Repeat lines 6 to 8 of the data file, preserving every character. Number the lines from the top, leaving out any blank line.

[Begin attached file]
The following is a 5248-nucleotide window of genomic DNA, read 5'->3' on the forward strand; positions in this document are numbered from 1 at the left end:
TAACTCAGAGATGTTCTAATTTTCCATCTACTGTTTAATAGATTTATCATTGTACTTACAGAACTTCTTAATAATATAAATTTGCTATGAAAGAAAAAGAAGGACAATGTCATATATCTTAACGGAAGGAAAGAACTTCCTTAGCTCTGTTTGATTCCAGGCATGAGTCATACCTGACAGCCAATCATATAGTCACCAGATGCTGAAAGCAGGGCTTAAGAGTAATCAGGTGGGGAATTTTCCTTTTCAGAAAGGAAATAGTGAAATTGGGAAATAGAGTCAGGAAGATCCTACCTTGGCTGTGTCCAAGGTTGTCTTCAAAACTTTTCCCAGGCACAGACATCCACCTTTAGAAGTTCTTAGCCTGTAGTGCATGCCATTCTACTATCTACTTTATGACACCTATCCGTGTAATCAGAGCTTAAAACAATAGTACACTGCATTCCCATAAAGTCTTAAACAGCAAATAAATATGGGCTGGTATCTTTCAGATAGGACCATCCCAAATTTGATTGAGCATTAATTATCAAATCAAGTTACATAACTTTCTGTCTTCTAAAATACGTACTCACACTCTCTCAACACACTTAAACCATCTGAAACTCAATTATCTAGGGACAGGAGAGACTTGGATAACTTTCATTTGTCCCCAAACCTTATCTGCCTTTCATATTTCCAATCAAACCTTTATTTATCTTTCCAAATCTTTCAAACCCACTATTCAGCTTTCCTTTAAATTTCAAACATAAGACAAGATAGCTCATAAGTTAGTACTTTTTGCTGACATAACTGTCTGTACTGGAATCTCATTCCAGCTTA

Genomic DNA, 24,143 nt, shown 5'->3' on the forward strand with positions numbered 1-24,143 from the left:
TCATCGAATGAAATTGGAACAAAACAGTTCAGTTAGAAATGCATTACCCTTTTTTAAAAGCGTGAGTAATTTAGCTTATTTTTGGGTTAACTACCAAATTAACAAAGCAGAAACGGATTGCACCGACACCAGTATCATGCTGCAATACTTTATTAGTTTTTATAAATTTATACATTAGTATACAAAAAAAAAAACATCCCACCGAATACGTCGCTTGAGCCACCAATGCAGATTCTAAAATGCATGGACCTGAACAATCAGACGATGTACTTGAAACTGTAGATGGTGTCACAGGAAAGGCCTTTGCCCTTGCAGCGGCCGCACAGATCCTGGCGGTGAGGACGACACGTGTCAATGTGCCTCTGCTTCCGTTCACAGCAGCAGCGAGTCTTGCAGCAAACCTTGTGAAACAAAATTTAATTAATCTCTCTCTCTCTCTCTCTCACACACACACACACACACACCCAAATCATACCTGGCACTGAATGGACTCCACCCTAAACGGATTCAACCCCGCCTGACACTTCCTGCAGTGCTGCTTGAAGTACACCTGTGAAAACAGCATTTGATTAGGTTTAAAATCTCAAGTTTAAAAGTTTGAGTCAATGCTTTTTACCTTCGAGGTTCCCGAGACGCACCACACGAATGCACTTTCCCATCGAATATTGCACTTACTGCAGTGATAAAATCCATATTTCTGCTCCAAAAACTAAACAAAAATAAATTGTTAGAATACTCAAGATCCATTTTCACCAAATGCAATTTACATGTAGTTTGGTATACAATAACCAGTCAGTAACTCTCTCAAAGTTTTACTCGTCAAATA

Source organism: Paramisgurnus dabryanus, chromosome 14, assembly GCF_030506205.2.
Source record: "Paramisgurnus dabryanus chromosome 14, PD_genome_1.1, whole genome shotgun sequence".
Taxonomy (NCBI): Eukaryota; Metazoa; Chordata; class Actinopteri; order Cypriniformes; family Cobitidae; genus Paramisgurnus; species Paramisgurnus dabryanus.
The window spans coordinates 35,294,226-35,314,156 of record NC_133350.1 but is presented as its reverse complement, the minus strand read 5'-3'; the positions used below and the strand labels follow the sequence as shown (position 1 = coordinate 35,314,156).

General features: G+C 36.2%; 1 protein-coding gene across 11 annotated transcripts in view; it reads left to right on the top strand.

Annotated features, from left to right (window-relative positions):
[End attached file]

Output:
Source record: "Paramisgurnus dabryanus chromosome 14, PD_genome_1.1, whole genome shotgun sequence".
Taxonomy (NCBI): Eukaryota; Metazoa; Chordata; class Actinopteri; order Cypriniformes; family Cobitidae; genus Paramisgurnus; species Paramisgurnus dabryanus.
The window spans coordinates 35,294,226-35,314,156 of record NC_133350.1 but is presented as its reverse complement, the minus strand read 5'-3'; the positions used below and the strand labels follow the sequence as shown (position 1 = coordinate 35,314,156).